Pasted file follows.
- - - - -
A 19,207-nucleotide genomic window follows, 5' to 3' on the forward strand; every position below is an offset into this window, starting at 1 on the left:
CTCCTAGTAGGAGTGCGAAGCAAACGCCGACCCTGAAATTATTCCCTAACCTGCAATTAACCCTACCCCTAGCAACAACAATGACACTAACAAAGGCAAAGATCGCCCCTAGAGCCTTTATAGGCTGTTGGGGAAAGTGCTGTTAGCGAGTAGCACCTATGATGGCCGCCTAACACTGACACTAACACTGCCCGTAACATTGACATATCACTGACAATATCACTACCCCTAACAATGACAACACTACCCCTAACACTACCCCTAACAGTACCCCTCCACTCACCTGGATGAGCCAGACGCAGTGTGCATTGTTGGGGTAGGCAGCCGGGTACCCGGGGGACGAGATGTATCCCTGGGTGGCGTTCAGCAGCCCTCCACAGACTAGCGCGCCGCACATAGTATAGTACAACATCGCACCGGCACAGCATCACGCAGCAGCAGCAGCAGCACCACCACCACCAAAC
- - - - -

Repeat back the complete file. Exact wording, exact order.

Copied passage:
A 19,207-nucleotide genomic window follows, 5' to 3' on the forward strand; every position below is an offset into this window, starting at 1 on the left:
CTCCTAGTAGGAGTGCGAAGCAAACGCCGACCCTGAAATTATTCCCTAACCTGCAATTAACCCTACCCCTAGCAACAACAATGACACTAACAAAGGCAAAGATCGCCCCTAGAGCCTTTATAGGCTGTTGGGGAAAGTGCTGTTAGCGAGTAGCACCTATGATGGCCGCCTAACACTGACACTAACACTGCCCGTAACATTGACATATCACTGACAATATCACTACCCCTAACAATGACAACACTACCCCTAACACTACCCCTAACAGTACCCCTCCACTCACCTGGATGAGCCAGACGCAGTGTGCATTGTTGGGGTAGGCAGCCGGGTACCCGGGGGACGAGATGTATCCCTGGGTGGCGTTCAGCAGCCCTCCACAGACTAGCGCGCCGCACATAGTATAGTACAACATCGCACCGGCACAGCATCACGCAGCAGCAGCAGCAGCACCACCACCACCAAAC